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Szczecin
Szczecin
Lagoon, Stettin Lagoon, Bay of Szczecin, or Stettin Bay (Polish: Zalew Szczeciński, German: Stettiner Haff), also Oder
Oder
lagoon (German: Oderhaff), is a lagoon in the Oder
Oder
estuary, shared by Germany and Poland. It is separated from the Pomeranian Bay
Pomeranian Bay
of the Baltic Sea by the islands of Usedom
Usedom
and Wolin. The lagoon is subdivided into the Kleines Haff ("small lagoon") in the West and the Wielki Zalew (German: Großes Haff, "great lagoon") in the East. An ambiguous historical German name was Frisches Haff, which later exclusively referred to the Vistula
Vistula
Lagoon.[1]

Oder
Oder
Lagoon
Lagoon
- Landsat satellite photo (circa 2000)

The German fishing village of Altwarp
Altwarp
on the Lagoon

Szczecin
Szczecin
Lagoon, view from Polish island of Karsibór

Contents

1 Geography

1.1 Towns around the Lagoon

2 History 3 Economy 4 Recreation 5 Pollution 6 Nature 7 See also 8 References 9 External links

Geography[edit]

The lagoon

Seagulls on the lagoon in winter

From the South, the lagoon is fed by several arms of the Oder
Oder
river and smaller rivers like Ziese, Peene, Zarow, Uecker, and Ina.[2] In the North, the lagoon is connected to the Baltic Sea's Bay of Pomerania
Pomerania
with the three straits Peenestrom, Świna
Świna
and Dziwna, which divide the mainland and the islands of Usedom
Usedom
and Wolin
Wolin
. The lagoon covers an area of 687 km², its natural depth is an average 3.8 metres, and 8.5 metres at maximum.[3] The depth of shipping channels however can exceed 10.5 metres.[3] Thus, the lagoon holds about 2.58 km3 of water.[4] The annual average water temperature is 11 °C.[4] 94% of the water loads discharged into the lagoon are from the Oder river and its confluences, amounting to an average annual 17 km3 or 540 m3 per second.[5] All other confluences contribute a combined annual 1 km3.[5] Since no reliable data for an inflow from the Baltic Sea
Baltic Sea
exist, the combined inflow is an estimated 18 km3 from a catchment area of 129,000 km2, residing in the lagoon for an average 55 days before being discharged into the Pomeranian Bay.[4] The nutrients thereby transported into the lagoon have made it hyper(eu)trophic to eutrophic.[6] The straits Peenestrom, Świna
Świna
and Dziwna
Dziwna
are responsible for 17%, 69%, and 14% of the discharge, respectively.[7] The average salinity is between 0.5 and 2 psu, yet at times more salt water penetrates through the Świna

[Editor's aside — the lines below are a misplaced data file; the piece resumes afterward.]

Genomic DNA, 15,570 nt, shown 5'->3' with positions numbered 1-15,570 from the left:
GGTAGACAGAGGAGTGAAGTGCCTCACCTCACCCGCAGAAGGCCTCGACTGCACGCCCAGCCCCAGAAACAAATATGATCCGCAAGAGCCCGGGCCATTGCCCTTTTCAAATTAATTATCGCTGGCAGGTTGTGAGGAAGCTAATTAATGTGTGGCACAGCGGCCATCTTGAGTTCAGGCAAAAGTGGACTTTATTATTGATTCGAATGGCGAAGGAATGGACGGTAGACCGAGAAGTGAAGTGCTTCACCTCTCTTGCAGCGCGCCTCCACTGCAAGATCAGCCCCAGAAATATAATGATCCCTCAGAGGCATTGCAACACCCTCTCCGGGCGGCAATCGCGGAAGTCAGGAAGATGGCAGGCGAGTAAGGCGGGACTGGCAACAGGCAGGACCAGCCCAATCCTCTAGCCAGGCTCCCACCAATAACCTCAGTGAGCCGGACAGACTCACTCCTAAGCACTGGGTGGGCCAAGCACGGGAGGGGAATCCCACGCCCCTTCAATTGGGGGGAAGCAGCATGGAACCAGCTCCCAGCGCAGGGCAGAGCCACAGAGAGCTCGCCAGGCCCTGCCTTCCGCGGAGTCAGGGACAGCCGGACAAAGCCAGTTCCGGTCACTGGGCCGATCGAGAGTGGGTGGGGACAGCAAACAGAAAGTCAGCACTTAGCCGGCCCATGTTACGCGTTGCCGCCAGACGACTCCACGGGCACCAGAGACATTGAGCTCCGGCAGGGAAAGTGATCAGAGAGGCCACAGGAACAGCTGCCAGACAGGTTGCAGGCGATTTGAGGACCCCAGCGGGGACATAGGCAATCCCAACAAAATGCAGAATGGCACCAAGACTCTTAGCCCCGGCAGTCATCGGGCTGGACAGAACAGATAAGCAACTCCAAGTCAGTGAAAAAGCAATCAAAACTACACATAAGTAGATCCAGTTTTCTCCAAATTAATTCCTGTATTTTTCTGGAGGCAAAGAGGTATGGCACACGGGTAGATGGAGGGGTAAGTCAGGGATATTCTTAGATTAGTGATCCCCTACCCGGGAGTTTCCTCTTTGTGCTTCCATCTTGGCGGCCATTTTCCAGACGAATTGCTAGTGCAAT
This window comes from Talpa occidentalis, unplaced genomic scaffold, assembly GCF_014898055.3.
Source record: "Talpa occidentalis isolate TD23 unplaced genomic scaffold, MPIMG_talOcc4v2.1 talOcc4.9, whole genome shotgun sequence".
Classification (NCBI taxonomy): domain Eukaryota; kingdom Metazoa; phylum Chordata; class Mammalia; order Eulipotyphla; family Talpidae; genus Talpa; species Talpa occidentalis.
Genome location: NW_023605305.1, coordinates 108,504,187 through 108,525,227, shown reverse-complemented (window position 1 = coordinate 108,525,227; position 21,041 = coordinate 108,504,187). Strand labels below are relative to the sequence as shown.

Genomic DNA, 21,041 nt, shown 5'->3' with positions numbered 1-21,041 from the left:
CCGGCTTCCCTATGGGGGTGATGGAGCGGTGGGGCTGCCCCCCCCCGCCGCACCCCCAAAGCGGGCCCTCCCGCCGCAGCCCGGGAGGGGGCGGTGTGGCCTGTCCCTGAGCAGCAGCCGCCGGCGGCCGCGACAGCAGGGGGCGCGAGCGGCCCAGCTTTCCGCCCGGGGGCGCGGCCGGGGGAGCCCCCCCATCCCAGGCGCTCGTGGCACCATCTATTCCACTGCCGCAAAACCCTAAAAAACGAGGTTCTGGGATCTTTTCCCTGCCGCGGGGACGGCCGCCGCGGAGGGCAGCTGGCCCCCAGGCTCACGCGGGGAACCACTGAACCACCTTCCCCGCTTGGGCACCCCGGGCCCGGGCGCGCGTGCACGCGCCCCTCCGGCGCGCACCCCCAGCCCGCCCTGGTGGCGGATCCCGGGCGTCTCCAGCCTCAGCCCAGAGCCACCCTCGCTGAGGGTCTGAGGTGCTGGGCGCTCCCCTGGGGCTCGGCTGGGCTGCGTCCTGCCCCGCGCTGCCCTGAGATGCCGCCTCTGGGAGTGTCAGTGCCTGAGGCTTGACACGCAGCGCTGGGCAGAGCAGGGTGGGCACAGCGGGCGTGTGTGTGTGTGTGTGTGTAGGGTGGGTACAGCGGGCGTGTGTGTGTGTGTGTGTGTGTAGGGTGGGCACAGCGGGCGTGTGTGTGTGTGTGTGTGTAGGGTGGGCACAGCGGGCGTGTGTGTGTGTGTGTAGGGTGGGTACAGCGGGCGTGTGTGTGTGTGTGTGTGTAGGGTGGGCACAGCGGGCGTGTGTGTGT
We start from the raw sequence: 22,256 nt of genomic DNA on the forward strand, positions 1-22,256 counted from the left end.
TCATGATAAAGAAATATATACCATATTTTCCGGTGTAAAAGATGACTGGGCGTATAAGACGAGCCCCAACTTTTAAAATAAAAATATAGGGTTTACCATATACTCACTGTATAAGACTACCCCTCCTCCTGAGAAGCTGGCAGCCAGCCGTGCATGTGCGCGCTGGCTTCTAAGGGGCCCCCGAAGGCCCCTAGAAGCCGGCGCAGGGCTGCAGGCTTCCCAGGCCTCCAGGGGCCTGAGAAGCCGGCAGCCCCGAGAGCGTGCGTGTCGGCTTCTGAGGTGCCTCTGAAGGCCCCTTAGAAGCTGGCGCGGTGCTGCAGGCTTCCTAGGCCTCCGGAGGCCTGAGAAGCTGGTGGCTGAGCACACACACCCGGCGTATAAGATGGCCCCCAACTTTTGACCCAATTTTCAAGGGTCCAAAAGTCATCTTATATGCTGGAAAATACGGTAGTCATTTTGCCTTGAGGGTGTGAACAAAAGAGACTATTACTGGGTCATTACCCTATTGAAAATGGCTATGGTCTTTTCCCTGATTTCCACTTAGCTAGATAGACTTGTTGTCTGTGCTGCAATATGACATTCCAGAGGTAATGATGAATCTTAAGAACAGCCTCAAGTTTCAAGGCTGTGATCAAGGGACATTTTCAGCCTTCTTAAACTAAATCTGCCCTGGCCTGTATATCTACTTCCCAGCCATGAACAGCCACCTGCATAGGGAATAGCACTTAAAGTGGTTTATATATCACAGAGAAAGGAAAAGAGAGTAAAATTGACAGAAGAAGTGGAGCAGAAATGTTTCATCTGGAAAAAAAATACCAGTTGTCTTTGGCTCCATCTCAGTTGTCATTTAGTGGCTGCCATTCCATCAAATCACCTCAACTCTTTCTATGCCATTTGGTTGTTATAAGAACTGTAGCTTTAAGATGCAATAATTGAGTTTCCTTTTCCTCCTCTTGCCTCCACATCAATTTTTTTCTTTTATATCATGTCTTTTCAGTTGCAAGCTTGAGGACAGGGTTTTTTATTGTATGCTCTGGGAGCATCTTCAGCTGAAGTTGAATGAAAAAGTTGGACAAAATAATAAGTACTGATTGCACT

Świna
locally raising the salinity to 6 psu.[5] Towns around the Lagoon[edit]

Szczecin
Szczecin
(Poland) Świnoujście
Świnoujście
(Poland) Police (Poland) Ueckermünde
Ueckermünde
(Germany) Wolin
Wolin
(Poland) Usedom
Usedom
(Germany) Nowe Warpno
Nowe Warpno
(Poland)

History[edit]

Szczecin
Szczecin
Lagoon/Stettiner Haff area, city of Stettin/ Szczecin
Szczecin
not included

In 1880, the Kaiserfahrt
Kaiserfahrt
("Emperor's passage") channel on Usedom
Usedom
was opened, a water route with a depth of 10 metres connecting the lagoon with the Baltic Sea
Baltic Sea
by bypassing the eastern part of the Swine, allowing large ships to enter the lagoon and the seaport of Stettin quicker and safer. The canal, approximately 12 km long and 10 metres deep, was dug by the German Empire
German Empire
between 1874 and 1880, during the reign of the first Kaiser Wilhelm (1797–1888) after whom it was named. Also, the work resulted in a new island named Kaseburg
Kaseburg
(Karsibór) being cut off from Usedom. After 1945, the areas east of Oder
Oder
Neisse line became part of Poland, including the former German seaport cities of Stettin (Szczecin) and Swinemünde (Świnoujście) on the western bank of the river Oder. The Kaiserfahrt
Kaiserfahrt
was renamed Piast
Piast
Canal, after the Polish Piast
Piast
dynasty. The German-Polish border also divides the bight called Neuwarper See near Rieth (de), Luckow. Economy[edit]

Beach in Trzebież
Trzebież
near Police, Poland

The lagoon has served as an important fishing grounds for centuries, as a major transportation pathway since the 18th century, and as a tourist destination since the 20th century.[3] Recreation[edit] Today the lagoon offers a selection of passenger ship tours, a wide range of water sports and some notable beaches. Tourists can discover winegrowing, the narrow-gauge railway, museums, castles, many hiking and cycling routes and a small village reviving the life of the former Slavic settlements. Pollution[edit] The lagoon suffers from heavy pollution, mainly from the Oder
Oder
river, resulting in eutrophication. High concentrations of aluminium and iron sediments have been found in the river causing rapid algae growth inside the lagoon. However, long-term nutrient concentrations show a high inter-annual variability and have declined during recent years. Nature[edit] The southern shore of the lagoon belongs to the Am Stettiner Haff Nature Park, its northern shore and the island of Usedom
Usedom
to the Usedom Island Nature Park. To the west is the Anklamer Stadtbruch Nature Reserve and, within it, the Anklamer Torfmoor, a protected wetland which is renaturalising after being used for peat extraction. See also[edit]

Curonian Lagoon Vistula
Vistula
Lagoon

Coordinates: 53°48′16″N 14°08′25″E / 53.80444°N 14.14028°E / 53.80444; 14.14028 References[edit]

^ Erhard Riemann, Alfred Schoenfeldt, Ulrich Tolksdorf, Reinhard Goltz, Akademie der Wissenschaften und der Literatur (Germany), Akademie der Wissenschaften und der Literatur, Mainz, Preussisches Wörterbuch: Deutsche Mundarten Ost- und Westpreussens, 6th edition, Wachholtz, 1974, p.595, ISBN 3-529-04611-6 ^ Gerald Schernewski, Baltic coastal ecosystems: structure, function, and coastal zone management, Springer, 2002, p.79, ISBN 3-540-42937-9 ^ a b c Ulrich Schiewer, Ecology of Baltic coastal waters, Springer, 2008, p.115, ISBN 3-540-73523-2 ^ a b c Ulrich Schiewer, Ecology of Baltic coastal waters, Springer, 2008, p.117, ISBN 3-540-73523-2 ^ a b c Ulrich Schiewer, Ecology of Baltic coastal waters, Springer, 2008, p.116, ISBN 3-540-73523-2 ^ Ulrich Schiewer, Ecology of Baltic coastal waters, Springer, 2008, p.118, ISBN 3-540-73523-2 ^ Ulrich Schiewer, Ecology of Baltic coastal waters, Springer, 2008, p.119, ISBN 3-540-73523-2